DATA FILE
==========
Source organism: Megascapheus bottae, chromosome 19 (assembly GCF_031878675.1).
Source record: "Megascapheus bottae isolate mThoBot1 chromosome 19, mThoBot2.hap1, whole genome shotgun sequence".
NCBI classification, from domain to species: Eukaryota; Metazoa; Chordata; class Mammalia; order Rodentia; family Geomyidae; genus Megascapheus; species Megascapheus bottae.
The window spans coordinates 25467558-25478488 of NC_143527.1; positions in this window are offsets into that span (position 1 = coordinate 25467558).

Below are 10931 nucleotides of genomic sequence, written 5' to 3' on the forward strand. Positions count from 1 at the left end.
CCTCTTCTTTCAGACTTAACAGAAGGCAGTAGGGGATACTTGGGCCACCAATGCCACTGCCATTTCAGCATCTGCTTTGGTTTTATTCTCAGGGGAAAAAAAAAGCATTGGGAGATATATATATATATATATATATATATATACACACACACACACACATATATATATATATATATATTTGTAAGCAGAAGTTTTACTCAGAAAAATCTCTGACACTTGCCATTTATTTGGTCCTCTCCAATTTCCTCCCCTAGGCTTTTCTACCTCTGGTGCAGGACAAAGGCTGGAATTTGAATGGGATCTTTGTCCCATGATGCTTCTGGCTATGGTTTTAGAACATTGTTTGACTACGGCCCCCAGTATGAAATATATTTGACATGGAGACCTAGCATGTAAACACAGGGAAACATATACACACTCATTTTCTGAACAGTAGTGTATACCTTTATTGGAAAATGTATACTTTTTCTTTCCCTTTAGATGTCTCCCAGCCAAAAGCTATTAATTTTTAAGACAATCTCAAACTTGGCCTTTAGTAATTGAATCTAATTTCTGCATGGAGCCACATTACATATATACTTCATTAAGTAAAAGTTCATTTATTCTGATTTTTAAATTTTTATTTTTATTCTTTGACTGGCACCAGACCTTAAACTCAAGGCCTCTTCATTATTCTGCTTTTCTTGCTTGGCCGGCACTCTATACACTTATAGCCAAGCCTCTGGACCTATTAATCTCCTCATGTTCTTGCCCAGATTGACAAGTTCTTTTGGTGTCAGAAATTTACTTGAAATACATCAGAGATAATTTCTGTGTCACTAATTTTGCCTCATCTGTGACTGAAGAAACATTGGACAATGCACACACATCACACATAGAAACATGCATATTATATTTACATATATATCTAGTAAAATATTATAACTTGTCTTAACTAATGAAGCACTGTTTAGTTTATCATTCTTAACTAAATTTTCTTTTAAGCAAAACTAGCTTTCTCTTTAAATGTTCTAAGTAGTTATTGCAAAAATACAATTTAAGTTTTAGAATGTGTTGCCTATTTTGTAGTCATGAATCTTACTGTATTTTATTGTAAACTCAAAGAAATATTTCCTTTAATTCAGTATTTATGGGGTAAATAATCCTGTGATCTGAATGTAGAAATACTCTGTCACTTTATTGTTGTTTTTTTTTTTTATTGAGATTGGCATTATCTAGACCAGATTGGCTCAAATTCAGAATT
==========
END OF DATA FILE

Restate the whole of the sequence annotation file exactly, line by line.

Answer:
Source organism: Megascapheus bottae, chromosome 19 (assembly GCF_031878675.1).
Source record: "Megascapheus bottae isolate mThoBot1 chromosome 19, mThoBot2.hap1, whole genome shotgun sequence".
NCBI classification, from domain to species: Eukaryota; Metazoa; Chordata; class Mammalia; order Rodentia; family Geomyidae; genus Megascapheus; species Megascapheus bottae.
The window spans coordinates 25467558-25478488 of NC_143527.1; positions in this window are offsets into that span (position 1 = coordinate 25467558).

Below are 10931 nucleotides of genomic sequence, written 5' to 3' on the forward strand. Positions count from 1 at the left end.
CCTCTTCTTTCAGACTTAACAGAAGGCAGTAGGGGATACTTGGGCCACCAATGCCACTGCCATTTCAGCATCTGCTTTGGTTTTATTCTCAGGGGAAAAAAAAAGCATTGGGAGATATATATATATATATATATATATATATACACACACACACACACATATATATATATATATATATTTGTAAGCAGAAGTTTTACTCAGAAAAATCTCTGACACTTGCCATTTATTTGGTCCTCTCCAATTTCCTCCCCTAGGCTTTTCTACCTCTGGTGCAGGACAAAGGCTGGAATTTGAATGGGATCTTTGTCCCATGATGCTTCTGGCTATGGTTTTAGAACATTGTTTGACTACGGCCCCCAGTATGAAATATATTTGACATGGAGACCTAGCATGTAAACACAGGGAAACATATACACACTCATTTTCTGAACAGTAGTGTATACCTTTATTGGAAAATGTATACTTTTTCTTTCCCTTTAGATGTCTCCCAGCCAAAAGCTATTAATTTTTAAGACAATCTCAAACTTGGCCTTTAGTAATTGAATCTAATTTCTGCATGGAGCCACATTACATATATACTTCATTAAGTAAAAGTTCATTTATTCTGATTTTTAAATTTTTATTTTTATTCTTTGACTGGCACCAGACCTTAAACTCAAGGCCTCTTCATTATTCTGCTTTTCTTGCTTGGCCGGCACTCTATACACTTATAGCCAAGCCTCTGGACCTATTAATCTCCTCATGTTCTTGCCCAGATTGACAAGTTCTTTTGGTGTCAGAAATTTACTTGAAATACATCAGAGATAATTTCTGTGTCACTAATTTTGCCTCATCTGTGACTGAAGAAACATTGGACAATGCACACACATCACACATAGAAACATGCATATTATATTTACATATATATCTAGTAAAATATTATAACTTGTCTTAACTAATGAAGCACTGTTTAGTTTATCATTCTTAACTAAATTTTCTTTTAAGCAAAACTAGCTTTCTCTTTAAATGTTCTAAGTAGTTATTGCAAAAATACAATTTAAGTTTTAGAATGTGTTGCCTATTTTGTAGTCATGAATCTTACTGTATTTTATTGTAAACTCAAAGAAATATTTCCTTTAATTCAGTATTTATGGGGTAAATAATCCTGTGATCTGAATGTAGAAATACTCTGTCACTTTATTGTTGTTTTTTTTTTTTATTGAGATTGGCATTATCTAGACCAGATTGGCTCAAATTCAGAATT